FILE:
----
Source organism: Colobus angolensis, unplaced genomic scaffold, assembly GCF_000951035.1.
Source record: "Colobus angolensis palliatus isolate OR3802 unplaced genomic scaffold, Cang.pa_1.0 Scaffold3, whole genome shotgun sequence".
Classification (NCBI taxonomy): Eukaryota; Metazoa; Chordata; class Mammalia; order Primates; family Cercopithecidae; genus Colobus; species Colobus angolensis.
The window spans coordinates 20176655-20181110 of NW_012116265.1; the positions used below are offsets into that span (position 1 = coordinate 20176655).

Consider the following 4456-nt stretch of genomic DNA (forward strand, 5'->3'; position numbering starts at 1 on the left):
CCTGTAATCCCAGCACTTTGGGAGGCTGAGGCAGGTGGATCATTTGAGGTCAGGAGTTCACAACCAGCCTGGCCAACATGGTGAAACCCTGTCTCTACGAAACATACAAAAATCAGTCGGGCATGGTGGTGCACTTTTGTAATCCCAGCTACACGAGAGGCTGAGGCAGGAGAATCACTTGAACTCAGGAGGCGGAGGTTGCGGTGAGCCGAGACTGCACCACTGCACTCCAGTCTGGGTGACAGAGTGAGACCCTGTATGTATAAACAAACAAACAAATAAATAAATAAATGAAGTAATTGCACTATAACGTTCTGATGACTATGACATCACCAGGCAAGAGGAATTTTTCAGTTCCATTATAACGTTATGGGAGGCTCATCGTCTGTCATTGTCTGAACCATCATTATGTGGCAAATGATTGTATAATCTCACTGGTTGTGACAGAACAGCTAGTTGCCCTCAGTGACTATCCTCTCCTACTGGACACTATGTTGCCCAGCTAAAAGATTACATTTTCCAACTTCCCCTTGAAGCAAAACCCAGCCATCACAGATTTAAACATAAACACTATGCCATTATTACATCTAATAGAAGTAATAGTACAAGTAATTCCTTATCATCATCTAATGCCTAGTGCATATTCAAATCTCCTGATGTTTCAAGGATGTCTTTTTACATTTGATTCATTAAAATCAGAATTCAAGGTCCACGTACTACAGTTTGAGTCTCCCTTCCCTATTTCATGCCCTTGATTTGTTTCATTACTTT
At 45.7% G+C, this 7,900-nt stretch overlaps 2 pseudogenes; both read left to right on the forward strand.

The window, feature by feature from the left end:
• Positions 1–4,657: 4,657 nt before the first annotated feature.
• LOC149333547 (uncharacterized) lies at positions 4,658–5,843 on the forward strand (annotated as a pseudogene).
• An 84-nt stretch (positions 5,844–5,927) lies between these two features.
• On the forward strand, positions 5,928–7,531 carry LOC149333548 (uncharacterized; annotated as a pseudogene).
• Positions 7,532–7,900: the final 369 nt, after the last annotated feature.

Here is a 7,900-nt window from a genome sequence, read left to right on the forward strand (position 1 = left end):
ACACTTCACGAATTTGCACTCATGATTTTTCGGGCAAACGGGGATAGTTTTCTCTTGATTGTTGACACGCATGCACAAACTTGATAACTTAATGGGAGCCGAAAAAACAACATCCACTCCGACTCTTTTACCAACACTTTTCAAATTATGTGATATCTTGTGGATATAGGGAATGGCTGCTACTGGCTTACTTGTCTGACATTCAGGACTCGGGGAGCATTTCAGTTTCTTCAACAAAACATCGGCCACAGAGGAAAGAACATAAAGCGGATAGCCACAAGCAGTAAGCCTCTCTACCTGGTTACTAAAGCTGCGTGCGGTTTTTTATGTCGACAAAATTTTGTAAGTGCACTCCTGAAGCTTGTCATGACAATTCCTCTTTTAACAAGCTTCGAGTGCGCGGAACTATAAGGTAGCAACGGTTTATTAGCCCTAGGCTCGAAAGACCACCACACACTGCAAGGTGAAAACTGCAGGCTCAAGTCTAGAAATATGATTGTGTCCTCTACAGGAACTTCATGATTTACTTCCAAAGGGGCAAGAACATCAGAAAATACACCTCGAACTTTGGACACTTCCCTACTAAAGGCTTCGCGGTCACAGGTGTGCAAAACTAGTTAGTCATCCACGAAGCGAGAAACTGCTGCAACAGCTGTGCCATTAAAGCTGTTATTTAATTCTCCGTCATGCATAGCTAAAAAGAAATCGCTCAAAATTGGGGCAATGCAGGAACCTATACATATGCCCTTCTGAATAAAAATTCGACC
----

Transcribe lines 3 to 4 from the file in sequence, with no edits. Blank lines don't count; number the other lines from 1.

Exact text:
Classification (NCBI taxonomy): Eukaryota; Metazoa; Chordata; class Mammalia; order Primates; family Cercopithecidae; genus Colobus; species Colobus angolensis.
The window spans coordinates 20176655-20181110 of NW_012116265.1; the positions used below are offsets into that span (position 1 = coordinate 20176655).